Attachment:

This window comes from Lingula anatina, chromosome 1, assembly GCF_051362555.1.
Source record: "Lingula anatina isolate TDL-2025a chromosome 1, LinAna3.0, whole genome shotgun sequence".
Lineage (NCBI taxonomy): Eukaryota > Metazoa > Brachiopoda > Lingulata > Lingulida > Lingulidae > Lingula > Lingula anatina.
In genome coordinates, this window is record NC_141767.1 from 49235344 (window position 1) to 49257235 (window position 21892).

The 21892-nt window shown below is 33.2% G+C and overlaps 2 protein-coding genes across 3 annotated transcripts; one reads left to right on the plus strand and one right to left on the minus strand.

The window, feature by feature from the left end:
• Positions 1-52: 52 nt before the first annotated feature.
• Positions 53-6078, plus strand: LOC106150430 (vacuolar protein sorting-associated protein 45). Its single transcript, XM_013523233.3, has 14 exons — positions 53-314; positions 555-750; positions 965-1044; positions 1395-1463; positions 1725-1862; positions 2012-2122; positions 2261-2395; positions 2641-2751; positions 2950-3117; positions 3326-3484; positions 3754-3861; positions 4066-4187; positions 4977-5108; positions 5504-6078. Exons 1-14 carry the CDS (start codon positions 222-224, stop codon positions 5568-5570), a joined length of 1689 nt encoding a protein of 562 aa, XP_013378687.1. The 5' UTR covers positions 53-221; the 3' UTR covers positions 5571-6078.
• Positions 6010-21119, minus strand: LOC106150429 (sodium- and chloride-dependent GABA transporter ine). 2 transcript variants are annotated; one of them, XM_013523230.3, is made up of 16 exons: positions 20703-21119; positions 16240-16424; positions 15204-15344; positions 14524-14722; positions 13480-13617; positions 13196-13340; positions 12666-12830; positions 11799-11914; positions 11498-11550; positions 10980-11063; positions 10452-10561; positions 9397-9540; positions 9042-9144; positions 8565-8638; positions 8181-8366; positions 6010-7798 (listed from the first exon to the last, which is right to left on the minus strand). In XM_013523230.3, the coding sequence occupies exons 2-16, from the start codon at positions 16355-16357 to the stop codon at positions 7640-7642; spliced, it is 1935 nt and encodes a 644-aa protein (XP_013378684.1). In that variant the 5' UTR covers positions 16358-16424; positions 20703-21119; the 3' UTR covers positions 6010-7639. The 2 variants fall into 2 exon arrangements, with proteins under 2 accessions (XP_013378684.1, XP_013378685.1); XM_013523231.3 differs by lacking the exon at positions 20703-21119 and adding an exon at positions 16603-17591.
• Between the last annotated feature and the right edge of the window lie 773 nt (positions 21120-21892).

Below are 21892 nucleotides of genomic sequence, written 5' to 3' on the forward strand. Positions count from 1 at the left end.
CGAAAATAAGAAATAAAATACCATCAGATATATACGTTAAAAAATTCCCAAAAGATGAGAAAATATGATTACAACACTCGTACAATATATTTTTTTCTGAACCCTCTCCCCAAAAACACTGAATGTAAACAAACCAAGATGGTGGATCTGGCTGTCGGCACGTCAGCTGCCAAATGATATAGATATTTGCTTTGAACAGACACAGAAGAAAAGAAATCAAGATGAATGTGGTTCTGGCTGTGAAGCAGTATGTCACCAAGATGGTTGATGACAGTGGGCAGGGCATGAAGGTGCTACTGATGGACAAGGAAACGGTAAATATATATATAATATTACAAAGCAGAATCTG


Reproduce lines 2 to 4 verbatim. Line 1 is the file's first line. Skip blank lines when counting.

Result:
Source record: "Lingula anatina isolate TDL-2025a chromosome 1, LinAna3.0, whole genome shotgun sequence".
Lineage (NCBI taxonomy): Eukaryota > Metazoa > Brachiopoda > Lingulata > Lingulida > Lingulidae > Lingula > Lingula anatina.
In genome coordinates, this window is record NC_141767.1 from 49235344 (window position 1) to 49257235 (window position 21892).